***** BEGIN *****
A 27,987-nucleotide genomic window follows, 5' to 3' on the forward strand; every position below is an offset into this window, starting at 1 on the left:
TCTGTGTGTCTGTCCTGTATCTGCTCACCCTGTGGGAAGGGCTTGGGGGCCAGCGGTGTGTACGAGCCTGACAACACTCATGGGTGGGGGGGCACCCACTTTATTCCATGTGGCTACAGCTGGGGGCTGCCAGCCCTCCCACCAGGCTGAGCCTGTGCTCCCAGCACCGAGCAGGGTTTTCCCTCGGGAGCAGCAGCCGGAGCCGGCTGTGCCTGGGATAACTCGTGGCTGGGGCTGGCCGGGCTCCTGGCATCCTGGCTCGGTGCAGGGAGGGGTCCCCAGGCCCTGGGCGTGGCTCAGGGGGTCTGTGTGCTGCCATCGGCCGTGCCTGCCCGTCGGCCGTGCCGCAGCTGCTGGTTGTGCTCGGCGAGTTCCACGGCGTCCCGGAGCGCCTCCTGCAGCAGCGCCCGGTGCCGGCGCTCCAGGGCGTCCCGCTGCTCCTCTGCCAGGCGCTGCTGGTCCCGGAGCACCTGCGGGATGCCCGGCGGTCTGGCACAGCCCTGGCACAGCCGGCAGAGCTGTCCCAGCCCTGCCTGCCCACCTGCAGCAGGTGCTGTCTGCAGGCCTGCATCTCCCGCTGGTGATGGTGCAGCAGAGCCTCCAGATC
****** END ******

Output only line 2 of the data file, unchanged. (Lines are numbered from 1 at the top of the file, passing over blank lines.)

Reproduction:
TCTGTGTGTCTGTCCTGTATCTGCTCACCCTGTGGGAAGGGCTTGGGGGCCAGCGGTGTGTACGAGCCTGACAACACTCATGGGTGGGGGGGCACCCACTTTATTCCATGTGGCTACAGCTGGGGGCTGCCAGCCCTCCCACCAGGCTGAGCCTGTGCTCCCAGCACCGAGCAGGGTTTTCCCTCGGGAGCAGCAGCCGGAGCCGGCTGTGCCTGGGATAACTCGTGGCTGGGGCTGGCCGGGCTCCTGGCATCCTGGCTCGGTGCAGGGAGGGGTCCCCAGGCCCTGGGCGTGGCTCAGGGGGTCTGTGTGCTGCCATCGGCCGTGCCTGCCCGTCGGCCGTGCCGCAGCTGCTGGTTGTGCTCGGCGAGTTCCACGGCGTCCCGGAGCGCCTCCTGCAGCAGCGCCCGGTGCCGGCGCTCCAGGGCGTCCCGCTGCTCCTCTGCCAGGCGCTGCTGGTCCCGGAGCACCTGCGGGATGCCCGGCGGTCTGGCACAGCCCTGGCACAGCCGGCAGAGCTGTCCCAGCCCTGCCTGCCCACCTGCAGCAGGTGCTGTCTGCAGGCCTGCATCTCCCGCTGGTGATGGTGCAGCAGAGCCTCCAGATC